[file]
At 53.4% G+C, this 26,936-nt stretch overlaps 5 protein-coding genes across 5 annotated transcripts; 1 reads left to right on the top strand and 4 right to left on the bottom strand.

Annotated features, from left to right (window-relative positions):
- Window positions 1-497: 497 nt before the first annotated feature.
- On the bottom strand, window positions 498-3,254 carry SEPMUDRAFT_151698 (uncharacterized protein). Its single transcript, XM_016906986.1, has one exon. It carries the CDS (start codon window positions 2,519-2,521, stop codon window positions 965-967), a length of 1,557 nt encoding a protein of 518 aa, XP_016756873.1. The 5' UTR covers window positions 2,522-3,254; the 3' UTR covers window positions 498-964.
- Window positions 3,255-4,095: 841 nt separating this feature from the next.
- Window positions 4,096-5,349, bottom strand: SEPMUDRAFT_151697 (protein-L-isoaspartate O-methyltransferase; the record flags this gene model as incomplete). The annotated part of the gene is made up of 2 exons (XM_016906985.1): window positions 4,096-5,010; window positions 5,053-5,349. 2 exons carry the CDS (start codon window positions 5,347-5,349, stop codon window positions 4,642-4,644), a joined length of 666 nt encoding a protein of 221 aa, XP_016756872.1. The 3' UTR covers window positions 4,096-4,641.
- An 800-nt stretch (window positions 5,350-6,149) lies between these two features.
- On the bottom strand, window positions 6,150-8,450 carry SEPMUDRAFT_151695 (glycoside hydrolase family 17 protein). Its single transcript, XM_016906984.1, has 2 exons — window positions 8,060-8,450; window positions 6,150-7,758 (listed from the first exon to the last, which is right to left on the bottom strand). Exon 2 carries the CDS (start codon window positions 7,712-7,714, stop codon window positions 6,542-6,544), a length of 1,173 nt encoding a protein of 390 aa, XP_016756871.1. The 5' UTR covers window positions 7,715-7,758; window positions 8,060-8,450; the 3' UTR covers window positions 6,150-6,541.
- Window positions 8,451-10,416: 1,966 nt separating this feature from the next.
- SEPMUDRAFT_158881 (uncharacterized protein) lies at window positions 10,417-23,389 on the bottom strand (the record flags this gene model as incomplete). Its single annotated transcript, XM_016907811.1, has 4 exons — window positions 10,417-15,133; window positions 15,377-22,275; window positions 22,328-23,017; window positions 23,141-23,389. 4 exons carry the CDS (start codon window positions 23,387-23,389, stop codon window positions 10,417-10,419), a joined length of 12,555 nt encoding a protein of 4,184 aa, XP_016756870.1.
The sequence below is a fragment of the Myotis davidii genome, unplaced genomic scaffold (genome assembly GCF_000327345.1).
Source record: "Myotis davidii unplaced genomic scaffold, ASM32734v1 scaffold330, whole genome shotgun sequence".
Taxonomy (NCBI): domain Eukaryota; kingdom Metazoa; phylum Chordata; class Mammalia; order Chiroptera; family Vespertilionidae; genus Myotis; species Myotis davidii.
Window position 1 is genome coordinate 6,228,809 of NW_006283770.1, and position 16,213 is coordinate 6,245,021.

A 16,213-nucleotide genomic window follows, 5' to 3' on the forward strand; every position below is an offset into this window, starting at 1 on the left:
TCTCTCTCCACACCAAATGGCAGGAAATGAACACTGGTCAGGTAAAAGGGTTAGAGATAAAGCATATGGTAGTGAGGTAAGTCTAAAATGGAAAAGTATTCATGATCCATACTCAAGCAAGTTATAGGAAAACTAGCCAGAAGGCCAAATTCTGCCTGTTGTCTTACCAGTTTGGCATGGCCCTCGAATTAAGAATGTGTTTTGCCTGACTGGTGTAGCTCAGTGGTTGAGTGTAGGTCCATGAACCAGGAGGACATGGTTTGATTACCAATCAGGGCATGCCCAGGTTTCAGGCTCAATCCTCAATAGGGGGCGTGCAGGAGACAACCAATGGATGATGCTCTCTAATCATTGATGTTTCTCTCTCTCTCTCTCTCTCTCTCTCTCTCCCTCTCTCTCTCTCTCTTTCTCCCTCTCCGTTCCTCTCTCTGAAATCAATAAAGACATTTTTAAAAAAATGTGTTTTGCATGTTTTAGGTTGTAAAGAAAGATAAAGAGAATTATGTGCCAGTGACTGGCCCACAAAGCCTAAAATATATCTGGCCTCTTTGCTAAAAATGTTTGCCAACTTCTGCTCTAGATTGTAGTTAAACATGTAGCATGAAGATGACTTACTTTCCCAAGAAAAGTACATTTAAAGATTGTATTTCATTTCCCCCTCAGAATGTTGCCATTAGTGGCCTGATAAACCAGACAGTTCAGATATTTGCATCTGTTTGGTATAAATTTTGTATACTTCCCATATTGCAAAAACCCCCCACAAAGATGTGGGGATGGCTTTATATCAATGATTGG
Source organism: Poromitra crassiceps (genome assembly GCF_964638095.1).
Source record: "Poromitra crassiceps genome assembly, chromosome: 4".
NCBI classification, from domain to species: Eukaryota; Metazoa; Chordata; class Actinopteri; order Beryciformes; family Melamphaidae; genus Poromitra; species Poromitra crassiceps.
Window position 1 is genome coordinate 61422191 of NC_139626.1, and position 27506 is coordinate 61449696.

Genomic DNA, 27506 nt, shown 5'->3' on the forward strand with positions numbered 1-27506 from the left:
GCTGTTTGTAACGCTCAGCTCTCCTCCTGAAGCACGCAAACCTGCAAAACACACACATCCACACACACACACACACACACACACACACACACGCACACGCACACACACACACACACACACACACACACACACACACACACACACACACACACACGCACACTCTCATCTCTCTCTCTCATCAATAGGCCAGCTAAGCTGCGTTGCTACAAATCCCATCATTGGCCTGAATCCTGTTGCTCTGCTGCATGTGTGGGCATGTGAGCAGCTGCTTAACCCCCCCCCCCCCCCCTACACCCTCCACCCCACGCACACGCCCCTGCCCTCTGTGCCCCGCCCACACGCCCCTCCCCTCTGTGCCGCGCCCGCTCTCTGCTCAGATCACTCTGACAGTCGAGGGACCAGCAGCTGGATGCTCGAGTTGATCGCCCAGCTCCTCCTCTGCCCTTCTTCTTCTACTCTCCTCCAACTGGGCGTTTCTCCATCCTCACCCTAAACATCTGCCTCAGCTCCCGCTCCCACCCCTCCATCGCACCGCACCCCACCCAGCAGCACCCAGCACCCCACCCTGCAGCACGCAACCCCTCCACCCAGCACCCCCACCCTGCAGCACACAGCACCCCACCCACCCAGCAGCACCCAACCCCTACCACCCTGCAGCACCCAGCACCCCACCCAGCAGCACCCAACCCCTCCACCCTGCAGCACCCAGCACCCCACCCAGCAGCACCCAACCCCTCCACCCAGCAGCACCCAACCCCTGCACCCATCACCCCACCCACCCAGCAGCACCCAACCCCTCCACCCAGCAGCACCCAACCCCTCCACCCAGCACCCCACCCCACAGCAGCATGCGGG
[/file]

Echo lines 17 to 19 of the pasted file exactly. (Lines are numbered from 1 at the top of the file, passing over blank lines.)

Source organism: Poromitra crassiceps (genome assembly GCF_964638095.1).
Source record: "Poromitra crassiceps genome assembly, chromosome: 4".
NCBI classification, from domain to species: Eukaryota; Metazoa; Chordata; class Actinopteri; order Beryciformes; family Melamphaidae; genus Poromitra; species Poromitra crassiceps.